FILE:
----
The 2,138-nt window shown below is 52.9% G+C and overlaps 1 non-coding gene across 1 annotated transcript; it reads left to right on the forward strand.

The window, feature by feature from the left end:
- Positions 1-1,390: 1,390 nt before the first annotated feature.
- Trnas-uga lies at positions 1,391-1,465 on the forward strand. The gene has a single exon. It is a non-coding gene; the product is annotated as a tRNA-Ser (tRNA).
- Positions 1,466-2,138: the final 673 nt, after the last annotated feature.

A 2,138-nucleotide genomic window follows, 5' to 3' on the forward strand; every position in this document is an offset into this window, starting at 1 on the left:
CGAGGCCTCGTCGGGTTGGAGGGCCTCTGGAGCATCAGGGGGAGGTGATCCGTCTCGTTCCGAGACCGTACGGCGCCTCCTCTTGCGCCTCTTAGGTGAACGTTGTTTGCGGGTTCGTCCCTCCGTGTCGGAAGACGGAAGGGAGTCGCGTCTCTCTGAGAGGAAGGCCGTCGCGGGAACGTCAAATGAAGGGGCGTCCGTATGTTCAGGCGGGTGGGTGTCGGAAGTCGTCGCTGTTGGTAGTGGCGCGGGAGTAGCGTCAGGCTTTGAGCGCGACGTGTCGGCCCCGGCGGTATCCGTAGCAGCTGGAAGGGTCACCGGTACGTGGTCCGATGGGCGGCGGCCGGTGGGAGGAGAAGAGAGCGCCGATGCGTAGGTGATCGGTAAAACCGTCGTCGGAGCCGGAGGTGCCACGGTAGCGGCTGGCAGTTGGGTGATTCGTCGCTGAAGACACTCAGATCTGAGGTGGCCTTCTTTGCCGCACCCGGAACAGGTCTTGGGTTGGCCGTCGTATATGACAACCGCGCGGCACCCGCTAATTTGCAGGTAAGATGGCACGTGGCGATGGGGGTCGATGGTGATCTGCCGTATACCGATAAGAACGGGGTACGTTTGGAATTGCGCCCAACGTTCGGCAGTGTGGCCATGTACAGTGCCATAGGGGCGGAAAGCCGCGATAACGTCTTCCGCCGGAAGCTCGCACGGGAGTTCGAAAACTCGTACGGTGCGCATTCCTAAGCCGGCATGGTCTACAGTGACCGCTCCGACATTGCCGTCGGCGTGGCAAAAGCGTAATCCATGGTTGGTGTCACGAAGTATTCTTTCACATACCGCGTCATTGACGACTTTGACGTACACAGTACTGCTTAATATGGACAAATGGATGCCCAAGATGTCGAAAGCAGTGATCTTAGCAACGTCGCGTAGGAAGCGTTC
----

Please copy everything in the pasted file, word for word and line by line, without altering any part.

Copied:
The 2,138-nt window shown below is 52.9% G+C and overlaps 1 non-coding gene across 1 annotated transcript; it reads left to right on the forward strand.

The window, feature by feature from the left end:
- Positions 1-1,390: 1,390 nt before the first annotated feature.
- Trnas-uga lies at positions 1,391-1,465 on the forward strand. The gene has a single exon. It is a non-coding gene; the product is annotated as a tRNA-Ser (tRNA).
- Positions 1,466-2,138: the final 673 nt, after the last annotated feature.

A 2,138-nucleotide genomic window follows, 5' to 3' on the forward strand; every position in this document is an offset into this window, starting at 1 on the left:
CGAGGCCTCGTCGGGTTGGAGGGCCTCTGGAGCATCAGGGGGAGGTGATCCGTCTCGTTCCGAGACCGTACGGCGCCTCCTCTTGCGCCTCTTAGGTGAACGTTGTTTGCGGGTTCGTCCCTCCGTGTCGGAAGACGGAAGGGAGTCGCGTCTCTCTGAGAGGAAGGCCGTCGCGGGAACGTCAAATGAAGGGGCGTCCGTATGTTCAGGCGGGTGGGTGTCGGAAGTCGTCGCTGTTGGTAGTGGCGCGGGAGTAGCGTCAGGCTTTGAGCGCGACGTGTCGGCCCCGGCGGTATCCGTAGCAGCTGGAAGGGTCACCGGTACGTGGTCCGATGGGCGGCGGCCGGTGGGAGGAGAAGAGAGCGCCGATGCGTAGGTGATCGGTAAAACCGTCGTCGGAGCCGGAGGTGCCACGGTAGCGGCTGGCAGTTGGGTGATTCGTCGCTGAAGACACTCAGATCTGAGGTGGCCTTCTTTGCCGCACCCGGAACAGGTCTTGGGTTGGCCGTCGTATATGACAACCGCGCGGCACCCGCTAATTTGCAGGTAAGATGGCACGTGGCGATGGGGGTCGATGGTGATCTGCCGTATACCGATAAGAACGGGGTACGTTTGGAATTGCGCCCAACGTTCGGCAGTGTGGCCATGTACAGTGCCATAGGGGCGGAAAGCCGCGATAACGTCTTCCGCCGGAAGCTCGCACGGGAGTTCGAAAACTCGTACGGTGCGCATTCCTAAGCCGGCATGGTCTACAGTGACCGCTCCGACATTGCCGTCGGCGTGGCAAAAGCGTAATCCATGGTTGGTGTCACGAAGTATTCTTTCACATACCGCGTCATTGACGACTTTGACGTACACAGTACTGCTTAATATGGACAAATGGATGCCCAAGATGTCGAAAGCAGTGATCTTAGCAACGTCGCGTAGGAAGCGTTC